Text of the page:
Volkswagen has taken the opportunity of the Detroit Motor Show to showcase an American-only concept: it’s the CrossBlue SUV.
Weighing in at around the same size as an Audi Q7 - and thus, huge - Volkswagen reckons that should this ever make production, it will slot in between the Tiguan and the Touareg in VW’s SUV line-up.
Underneath the Tonka-truck exterior sits a diesel-electric hybrid setup mated to a DSG gearbox and four-wheel-drive, strapped to the VW Group’s new MQB platform (the same platform underpinning 10 million VW group products). So you’re looking at a 187bhp TDI engine with 295lb ft of torque, together with a lithium-ion battery pack - laying across the central tunnel - powering one electric motor on the front axle and one on the rear axle.
Altogether, the CrossBlue’s drivetrain - much like the Cross Coupe concept shown at last year’s Detroit show - produces 300bhp and a not inconsiderable 516lb ft of torque. 0-60mph is quoted as seven seconds, while the top speed is 127mph (or 75mph if running in electric-only mode).
Infiniti has just thrown the covers from its 3-Series rival at the Detroit Auto Show. It’s called the Q50 and is the replacement for the rather drab and fuel-thirsty G37. It’s also the first car to emerge under the leadership of new president (and former Audi chief) Johan de Nysschen.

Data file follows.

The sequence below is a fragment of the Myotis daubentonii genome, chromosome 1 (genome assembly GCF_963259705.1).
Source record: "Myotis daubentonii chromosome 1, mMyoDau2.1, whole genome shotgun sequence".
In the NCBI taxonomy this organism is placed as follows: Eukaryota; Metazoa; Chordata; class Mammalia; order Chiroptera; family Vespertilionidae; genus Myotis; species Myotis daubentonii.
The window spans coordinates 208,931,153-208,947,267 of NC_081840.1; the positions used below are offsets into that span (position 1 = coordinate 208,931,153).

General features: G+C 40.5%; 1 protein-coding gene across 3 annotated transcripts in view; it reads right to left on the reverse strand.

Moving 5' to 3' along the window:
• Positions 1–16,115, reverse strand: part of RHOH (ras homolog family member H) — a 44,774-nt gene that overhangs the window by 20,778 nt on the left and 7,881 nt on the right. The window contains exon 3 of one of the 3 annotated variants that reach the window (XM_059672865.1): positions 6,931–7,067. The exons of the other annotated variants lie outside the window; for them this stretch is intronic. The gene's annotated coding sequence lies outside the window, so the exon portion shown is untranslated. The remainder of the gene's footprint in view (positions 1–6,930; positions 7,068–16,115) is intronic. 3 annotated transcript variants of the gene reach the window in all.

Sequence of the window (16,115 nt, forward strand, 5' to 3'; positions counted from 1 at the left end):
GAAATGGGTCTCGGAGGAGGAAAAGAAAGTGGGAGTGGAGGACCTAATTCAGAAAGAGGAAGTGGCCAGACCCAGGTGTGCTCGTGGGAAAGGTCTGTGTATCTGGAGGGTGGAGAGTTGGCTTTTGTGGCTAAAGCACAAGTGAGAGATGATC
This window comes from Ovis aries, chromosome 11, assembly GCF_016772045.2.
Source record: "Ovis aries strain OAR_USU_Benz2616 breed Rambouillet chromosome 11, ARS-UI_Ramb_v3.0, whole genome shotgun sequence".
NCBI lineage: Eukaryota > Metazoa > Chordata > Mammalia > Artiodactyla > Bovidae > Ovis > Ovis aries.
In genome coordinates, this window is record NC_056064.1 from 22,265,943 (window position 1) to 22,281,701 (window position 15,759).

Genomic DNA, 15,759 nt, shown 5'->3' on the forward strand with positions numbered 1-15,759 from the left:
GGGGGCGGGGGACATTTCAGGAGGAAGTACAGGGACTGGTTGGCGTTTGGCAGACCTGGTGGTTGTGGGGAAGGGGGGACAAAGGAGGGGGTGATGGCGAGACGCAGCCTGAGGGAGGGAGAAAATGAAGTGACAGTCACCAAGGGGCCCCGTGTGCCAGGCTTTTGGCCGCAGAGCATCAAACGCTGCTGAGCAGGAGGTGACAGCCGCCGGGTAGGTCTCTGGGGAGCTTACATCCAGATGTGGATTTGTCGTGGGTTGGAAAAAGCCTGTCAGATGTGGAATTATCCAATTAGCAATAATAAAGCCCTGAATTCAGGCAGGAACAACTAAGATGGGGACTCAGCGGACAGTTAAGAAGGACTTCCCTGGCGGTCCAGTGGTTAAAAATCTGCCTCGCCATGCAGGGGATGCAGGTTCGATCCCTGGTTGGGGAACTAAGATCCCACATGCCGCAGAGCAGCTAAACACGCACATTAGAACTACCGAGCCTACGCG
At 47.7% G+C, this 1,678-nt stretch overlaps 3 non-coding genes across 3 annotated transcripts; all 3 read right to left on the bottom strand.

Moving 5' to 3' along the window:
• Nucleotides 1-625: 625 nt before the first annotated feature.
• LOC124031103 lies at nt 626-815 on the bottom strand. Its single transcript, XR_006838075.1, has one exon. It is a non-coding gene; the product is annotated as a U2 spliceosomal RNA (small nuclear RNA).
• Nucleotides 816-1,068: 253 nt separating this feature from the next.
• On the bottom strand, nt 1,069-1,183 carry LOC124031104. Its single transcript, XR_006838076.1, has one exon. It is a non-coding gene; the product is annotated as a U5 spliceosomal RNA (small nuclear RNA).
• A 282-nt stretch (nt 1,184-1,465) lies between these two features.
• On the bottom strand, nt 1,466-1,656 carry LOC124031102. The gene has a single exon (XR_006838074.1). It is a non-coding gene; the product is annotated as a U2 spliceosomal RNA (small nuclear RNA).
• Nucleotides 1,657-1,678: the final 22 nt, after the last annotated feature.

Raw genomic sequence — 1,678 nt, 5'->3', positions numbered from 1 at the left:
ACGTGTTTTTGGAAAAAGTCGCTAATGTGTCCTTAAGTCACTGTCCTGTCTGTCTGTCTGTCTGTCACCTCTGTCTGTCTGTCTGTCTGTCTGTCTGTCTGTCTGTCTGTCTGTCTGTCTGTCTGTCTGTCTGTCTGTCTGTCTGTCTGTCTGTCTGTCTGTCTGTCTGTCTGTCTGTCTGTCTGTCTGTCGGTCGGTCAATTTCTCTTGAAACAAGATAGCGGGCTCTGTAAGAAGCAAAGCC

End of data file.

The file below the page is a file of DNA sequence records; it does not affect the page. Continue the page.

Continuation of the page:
We don’t know if it’s JdN’s influence, but the curvaceous Q50 is more imposing and angrier than the previous Infiniti, which looked er, a bit melty. In Infiniti design-speak, this car combines a a ‘double arch’ grille with slinky ‘crescent-cut’ C-pillars at the side and ‘quite noisy’ twin pipes at the back (OK, the last bit of design speak was ours, not Infiniti’s).
Inside there’s been a push for plushness. There’s more space than the G37, a revolutionary twin-screen satnav and a new design, we’re told, that draws inspiration from Samurai weapons and trees. No idea.
For now, the only power options available are the two V6 petrol engines for the North American market: a 3.7-litre producing 328hp and a 3.5-litre unit mated to a hybrid system from the M35h. It’s up to you where that power goes, as you can have the Q50 in RWD or AWD flavour, with both using a seven-speed automatic ‘box. When the Q50 hits Europe debut at the Geneva motor show, we should see a selection of four-cylinder petrol and diesel engines better suited to those of us living in countries where you have to actually pay for fuel.
America, arise. Here’s your newly-minted hero. And Europe, you can forget your old-world snobbishness. America’s great sports car is today re-born. It’s recognisably a Corvette, but its every component has had a hard-reset. If you want your hammering front-engined V8 rumble to come wrapped in the iridescent technologies of our age, you’ve come to the right place.
Brutal statistics first. It makes 450bhp and 450 torques from its all-new V8, and cracks 60mph from rest in under four smokin’ seconds. Chevy people are so pleased with this, they’ve slapped on a badge historically reserved for some of the most knee-trembling Vettes of all. Yes, this one’s a Stingray.
And that name, and those numbers, are just for the base model. What sort of craziness they’ll unleash for the later ‘performance’ versions we can only begin to imagine.
Get all the details at BBC Top Gear